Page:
Things before their becoming are as though non-existent,” said Augustine, utiquae non erant. And he explains himself: they both were and were not before they originated; “they were in God’s knowledge: but were not in their own nature” erant in Dei scientia, non erant in sua natura.46 According to St. Maximus, created beings “are images and similes of the Divine ideas,”47 in which they are “participants.”48 In creation, the Creator realizes, “makes substantial” and “discloses” His knowledge, pre-existent everlastingly in Himself.49 In creation there is projected from out of nothing a new reality which becomes the bearer of the Divine idea, and must realize this idea in its own becoming. In this context the pantheistic tendency of Platonic ideology and of the Stoic theory of “seminal reasons” [spermatikoi logoi] is altogether overcome and avoided. For Platonism the identification of the “essence” of each thing with its Divine idea is characteristic, the endowment of substances with absolute and eternal (beginningless) properties and predicates, as well as the introduction of the “idea” into real things. On the contrary, the created nucleus of things must be rigorously distinguished from the Divine idea about things. Only in this way is even the most sequacious logical realism freed from a “pantheistic flavor; the reality of the whole will nevertheless be but a created reality. Together with this, pan-logism is also overcome: The thought of a thing and the Divine thought-design concerning a thing are not its “essence” or nucleus, even though the essence itself is characterized by logos, [logikos]. The Divine pattern in things is not their “substance” or “hypostasis;” it is not the vehicle of their qualities and conditions. Rather, it might be called the truth of a thing, its transcendental entelechy. But the truth of a thing and the substance of a thing are not identical.50 “
Thus, Logos is a doctrine expanded from earlier wisdom texts such as Proverbs and Wisdom, as well as the Genesis account, in chapter 1. The doctrine is not a borrowing from Oriental gnostic sects, and bears a striking dissimilarity to the Stoic and Platonic notions of the universal reason-principle. While Plotinus may have been influenced by the Christian Triadology, the doctrine of the Logos as a hypsotasis precedes the Enneads’ usage of “hypostasis,” precisely in its usage in Hebrews 1:2, “…The direct image (Eikon) of His Person (hypostasis).” Likewise, “Logos,” while sharing affinities with Stoic or Platonic ideas is directly associated by the Gospel writers from the earlier Wisdom texts as a divine Person, the Creator God Himself, as well as the Angel of the Lord. While the Greek philosophical schools may have pined after this deeper notion, they fell far short of what revelation would give in relation to the Logos.
Assumed in the doctrine of the Logos, as taught in John 1 is the corollary of the doctrine of the logoi, as outlined by St. Maximos, where the patterns and archetypes of Creation have their meaning and foundation in the one Logos. This is implicit in texts like Col. 1 and Acts 17, where ontological existence is conferred upon, and sustained, for all of created reality through the Logos. This Logos did not merely craft preexisting matter, but brought into being all that is, and by extension, will transfigure all reality into His Image, when He is in all and through all, as the Spirit works to complete this action within history (Rom. 8:22-24, 1 Cor. 15:28).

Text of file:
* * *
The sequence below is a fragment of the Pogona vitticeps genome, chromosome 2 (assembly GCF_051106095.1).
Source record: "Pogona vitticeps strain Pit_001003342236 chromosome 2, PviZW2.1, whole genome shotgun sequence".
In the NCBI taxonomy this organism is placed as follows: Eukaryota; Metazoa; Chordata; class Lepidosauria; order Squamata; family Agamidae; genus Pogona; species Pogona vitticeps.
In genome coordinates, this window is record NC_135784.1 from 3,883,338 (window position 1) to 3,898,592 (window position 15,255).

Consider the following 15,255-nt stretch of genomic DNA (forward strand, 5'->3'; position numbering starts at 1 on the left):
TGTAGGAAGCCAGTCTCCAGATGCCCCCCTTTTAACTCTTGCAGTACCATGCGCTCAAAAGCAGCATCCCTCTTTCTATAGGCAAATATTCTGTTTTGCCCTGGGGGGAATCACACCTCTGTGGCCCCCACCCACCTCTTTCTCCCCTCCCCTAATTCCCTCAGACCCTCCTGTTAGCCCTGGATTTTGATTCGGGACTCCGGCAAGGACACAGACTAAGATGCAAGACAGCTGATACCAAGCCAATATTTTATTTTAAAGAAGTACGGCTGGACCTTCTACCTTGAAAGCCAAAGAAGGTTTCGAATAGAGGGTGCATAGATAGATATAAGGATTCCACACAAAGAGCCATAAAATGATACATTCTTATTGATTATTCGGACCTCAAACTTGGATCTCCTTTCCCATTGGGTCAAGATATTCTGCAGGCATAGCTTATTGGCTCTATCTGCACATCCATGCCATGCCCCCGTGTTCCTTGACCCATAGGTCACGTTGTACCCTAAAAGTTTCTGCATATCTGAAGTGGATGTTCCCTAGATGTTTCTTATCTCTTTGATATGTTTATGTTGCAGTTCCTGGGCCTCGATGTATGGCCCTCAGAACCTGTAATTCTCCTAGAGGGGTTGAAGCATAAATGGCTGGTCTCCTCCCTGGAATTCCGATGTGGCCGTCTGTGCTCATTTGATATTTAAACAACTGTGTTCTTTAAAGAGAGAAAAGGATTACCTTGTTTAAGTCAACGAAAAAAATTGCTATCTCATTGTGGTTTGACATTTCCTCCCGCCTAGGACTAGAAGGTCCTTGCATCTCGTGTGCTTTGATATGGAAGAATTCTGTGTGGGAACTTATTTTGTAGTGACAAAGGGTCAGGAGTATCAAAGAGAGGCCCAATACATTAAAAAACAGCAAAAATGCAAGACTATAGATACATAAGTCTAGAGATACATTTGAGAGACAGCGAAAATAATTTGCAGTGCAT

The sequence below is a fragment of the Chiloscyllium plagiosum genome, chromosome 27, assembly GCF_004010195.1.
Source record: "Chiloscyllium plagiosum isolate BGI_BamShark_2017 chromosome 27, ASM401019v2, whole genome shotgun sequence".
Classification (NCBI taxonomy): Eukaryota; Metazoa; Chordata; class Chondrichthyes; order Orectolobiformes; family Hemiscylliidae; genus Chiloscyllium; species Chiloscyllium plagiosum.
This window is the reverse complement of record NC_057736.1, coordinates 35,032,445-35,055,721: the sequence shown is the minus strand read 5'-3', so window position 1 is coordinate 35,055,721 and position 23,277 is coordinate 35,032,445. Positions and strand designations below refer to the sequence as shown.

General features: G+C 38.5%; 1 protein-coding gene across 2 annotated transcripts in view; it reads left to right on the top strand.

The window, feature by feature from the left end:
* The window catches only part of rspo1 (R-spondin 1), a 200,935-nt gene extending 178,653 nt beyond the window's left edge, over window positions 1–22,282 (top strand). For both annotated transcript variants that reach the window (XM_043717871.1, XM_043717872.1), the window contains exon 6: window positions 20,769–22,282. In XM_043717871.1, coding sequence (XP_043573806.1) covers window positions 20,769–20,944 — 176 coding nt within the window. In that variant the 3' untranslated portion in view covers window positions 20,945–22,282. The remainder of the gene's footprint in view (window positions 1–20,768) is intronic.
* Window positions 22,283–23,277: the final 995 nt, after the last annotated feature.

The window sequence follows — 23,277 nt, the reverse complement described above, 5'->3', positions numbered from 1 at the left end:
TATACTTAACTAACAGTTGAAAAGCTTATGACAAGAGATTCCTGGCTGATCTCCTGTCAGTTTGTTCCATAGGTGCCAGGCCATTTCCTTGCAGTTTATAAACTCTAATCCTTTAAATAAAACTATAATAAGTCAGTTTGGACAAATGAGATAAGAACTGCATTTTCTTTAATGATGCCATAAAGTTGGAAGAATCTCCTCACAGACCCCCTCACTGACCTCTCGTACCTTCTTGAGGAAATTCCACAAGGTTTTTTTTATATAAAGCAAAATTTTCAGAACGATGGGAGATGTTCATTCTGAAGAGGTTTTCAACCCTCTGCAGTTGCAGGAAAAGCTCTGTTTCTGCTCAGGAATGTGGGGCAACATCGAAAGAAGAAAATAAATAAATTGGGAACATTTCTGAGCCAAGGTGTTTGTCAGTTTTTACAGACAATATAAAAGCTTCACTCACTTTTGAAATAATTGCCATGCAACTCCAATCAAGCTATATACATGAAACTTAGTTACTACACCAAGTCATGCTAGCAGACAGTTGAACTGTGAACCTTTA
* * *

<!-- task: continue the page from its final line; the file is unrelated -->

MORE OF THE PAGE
Hamilton, James. “The Influence of Isaiah on the Gospel of John.” Perichoresis. 2007. https://jimhamilton.files.wordpress.com/2007/11/perichoresisinfluence-of-isaiah-in-john.pdf
 Archaeological Study Bible, Ed. Walter Kaiser. Zondervan, 2005, pg. 1721.
 Plato, Collected Works. Eds. Hamilton & Cairns. Princeton University Press. 1961, 908-9.
 Grube, Plato’s Thought. Beacon Press. 1958, 2.
 Plato, Collected Works, Republic, 746.
 Plato, Ibid., 401b.
 Grube, Plato’s Thought, 182-3.
 Ibid, 245.
 Frede, Dorothea. “Disintegration and Restoration: Pleasure & Pain in Plato’s Philebus,” in The Cambridge Companion to Plato. Cambridge University Press. 1992, pg. 445.
 Aristotle, Politics in Collected Works. Random House, NY. 1941, pg. 1129.
 Smith, Robin. “Logic,” Cambridge Companion to Aristotle, Cambridge Press. 1995, pg. 51.
 See Rahner, Hugo. “The Christian Mysteries and the Pagan Mysteries,” in The Mysteries: Papers From the Eranos Yearbooks. Princeton, 1955.
 In the Gospel of John, Jesus is consistently portrayed as the fulfillment of many of these symbols and images from Exodus and Numbers, such as the serpent on the pole, the Passover Lamb, etc. (John 3:14, Num. 21).
 Barnes, Albert. Barnes on the New Testament: Luke-John. Baker Books, Grand Rapids: 1953, 173-4.
 Ridderbos, Herman. The Gospel of John: A Theological Commentary. Eerdmans, pg. 30-1.
 Paul M. Blowers and Robert Louis Wilken, trs., On the Cosmic Mystery of Jesus Christ, pp 58, 59, 70-71
 Florovsky, Fr. Georges. “Creation and Creaturehood.” Collected Works. Nordland Publishing, Mass, 1976. Pgs 43-78.
 Craig, WIlliam Lane and Paul Copan. Creation Out of Nothing. Baker Academic, 2004. 71-101.